For the past several decades, an ideological battle has been transpiring somewhat “beneath the radar” at religiously-affiliated universities and colleges throughout the United States. What’s being contested is control of what an institution’s “religious affiliation” means in the conduct of educating young adults.
In many institutions, the battle has focused upon controlling of the board of trustees. Conservatives and liberals have vied for control to appoint presidents who will enact their religious views campus wide. Once the president is appointed, the focus of battle then shifts to the appointment of administrators—provosts, deans, and department chairs—who are intimately involved in hiring new faculty and granting/rejecting tenure and promotion in the professorial ranks. Of course, the overall objective is to control what students will experience of an institution’s religious affiliation in classrooms and through on-campus activities.
As this battle has been playing out most recently at Erskine College in South Carolina, the institutions’ Board of Trustees was concluding a presidential search when the board’s choice—a Christian college vice president—withdrew from consideration. Why? He was Baptist not Presbyterian.
- Erskine is a small liberal arts college, the only one affiliated with the Associate Reformed Presbyterian (ARP) denomination. ARP is a branch of the Presbyterianism that’s closer in beliefs to the many evangelical Christian denominations, meaning that Erskine tends to be more “conservative” than other, more “liberal” Presbyterian colleges.
- In the past, Erskine’s board has hired presidents who were not ARP members. But, the board has never hired a non-Presbyterian.
What makes this particular candidate’s withdrawal noteworthy is that Erskine has been caught in a cultural struggle for years. At issue is how closely Erskine will adhere to a conservative worldview that treats the Bible as history and as a guide for all academic subjects and campus conduct.
According to Inside Higher Ed, this particular battle has been brewing since 2010—about the same time Erskine’s board was involved in a previous presidential search—as ARP conservatives began bringing pressure to bear upon Erskine’s board. Some alumni, students, and faculty members—who value Erskine’s liberal arts tradition—have been chagrined.
As the current presidential search was nearing its conclusion, ARP Talk—a blog that has led the criticism of Erskine’s board and administration in recent years for what ARP conservatives believe is the institution’s deviation from church teaching—took the institution to task. As reflected in a post about the now-failed search, what Erskine’s conservatives want this time around is a president who will:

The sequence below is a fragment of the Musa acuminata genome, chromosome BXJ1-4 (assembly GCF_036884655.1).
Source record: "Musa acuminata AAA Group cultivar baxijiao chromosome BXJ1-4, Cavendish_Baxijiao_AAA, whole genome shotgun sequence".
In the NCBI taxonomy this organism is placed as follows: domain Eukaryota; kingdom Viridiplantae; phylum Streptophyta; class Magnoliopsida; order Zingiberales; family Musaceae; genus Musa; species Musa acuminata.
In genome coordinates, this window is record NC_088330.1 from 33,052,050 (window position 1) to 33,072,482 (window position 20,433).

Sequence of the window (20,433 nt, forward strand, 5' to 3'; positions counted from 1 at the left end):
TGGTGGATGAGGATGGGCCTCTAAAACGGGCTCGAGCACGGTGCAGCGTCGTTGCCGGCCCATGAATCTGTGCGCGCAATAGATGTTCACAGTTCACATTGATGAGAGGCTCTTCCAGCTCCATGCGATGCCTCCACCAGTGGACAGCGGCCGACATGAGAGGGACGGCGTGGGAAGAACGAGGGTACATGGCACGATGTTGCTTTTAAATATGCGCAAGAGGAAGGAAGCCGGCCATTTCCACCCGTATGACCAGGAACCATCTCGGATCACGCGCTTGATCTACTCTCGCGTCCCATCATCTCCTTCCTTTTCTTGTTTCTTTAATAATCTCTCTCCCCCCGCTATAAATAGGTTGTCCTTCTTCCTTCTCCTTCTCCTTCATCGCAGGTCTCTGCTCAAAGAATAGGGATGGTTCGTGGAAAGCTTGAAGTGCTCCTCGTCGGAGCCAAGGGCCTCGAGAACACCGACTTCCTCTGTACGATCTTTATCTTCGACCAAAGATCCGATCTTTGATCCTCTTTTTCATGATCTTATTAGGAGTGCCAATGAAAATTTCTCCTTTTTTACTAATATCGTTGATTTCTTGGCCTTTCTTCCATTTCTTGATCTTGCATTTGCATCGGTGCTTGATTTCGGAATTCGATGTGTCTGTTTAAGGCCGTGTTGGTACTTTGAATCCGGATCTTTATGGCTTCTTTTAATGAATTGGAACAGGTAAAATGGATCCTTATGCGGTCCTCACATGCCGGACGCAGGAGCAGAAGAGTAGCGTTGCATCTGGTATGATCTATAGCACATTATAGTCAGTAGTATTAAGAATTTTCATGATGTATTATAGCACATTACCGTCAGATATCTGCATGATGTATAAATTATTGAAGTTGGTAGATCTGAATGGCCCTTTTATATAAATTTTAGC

- affirm the inerrancy of the Bible;
- affirm the historicity and special creation of Adam;
- work to maintain and strengthen the institution as an “agency” of the ARP denomination;
- address sexual impurity on campus; and,
- take fiscal responsibility by reducing the draw on the endowment to 5% immediately.
These are sound, conservative religious, moral, and economic principles, the first four of which fly in the face of how liberals today define the term “liberal arts tradition” while the fifth means cutting programs and, potentially, faculty positions.
For decades, similar litmus tests—but from the opposite direction—have been administered in the nation’s Catholic universities and colleges. Boards and officials in the religious orders sponsoring those institution have been carefully vetting candidates for presidencies—whether religious or lay—for their religious ideology. The objective is to appoint liberal Catholics. Then, once a president is appointed, this litmus test is applied even more stringently at the Provost and Dean levels, so these upper- and mid- level administrators will implement that agenda, protecting academic freedom and use their ideological agenda to guide decision making concerning all academic subjects and campus conduct.
As for Erskine’s failed search, ARP Talk states:
They put a good and honorable man through an unnecessary ordeal and in an untenable position! In all fairness, this candidate possesses a charismatic personality, a warm evangelical testimony of faith, and many admirable leadership skills. And the gentleman is not faulted because he is a convinced Baptist. A little background search on the Internet reveals his theological convictions, and he is forthcoming in what he believes. We can only wish he were Presbyterian in his theological convictions.
At too many of the nation’s institutions of Catholic higher education, the statement could be shortened considerably: “The candidate was simply too Catholic.”
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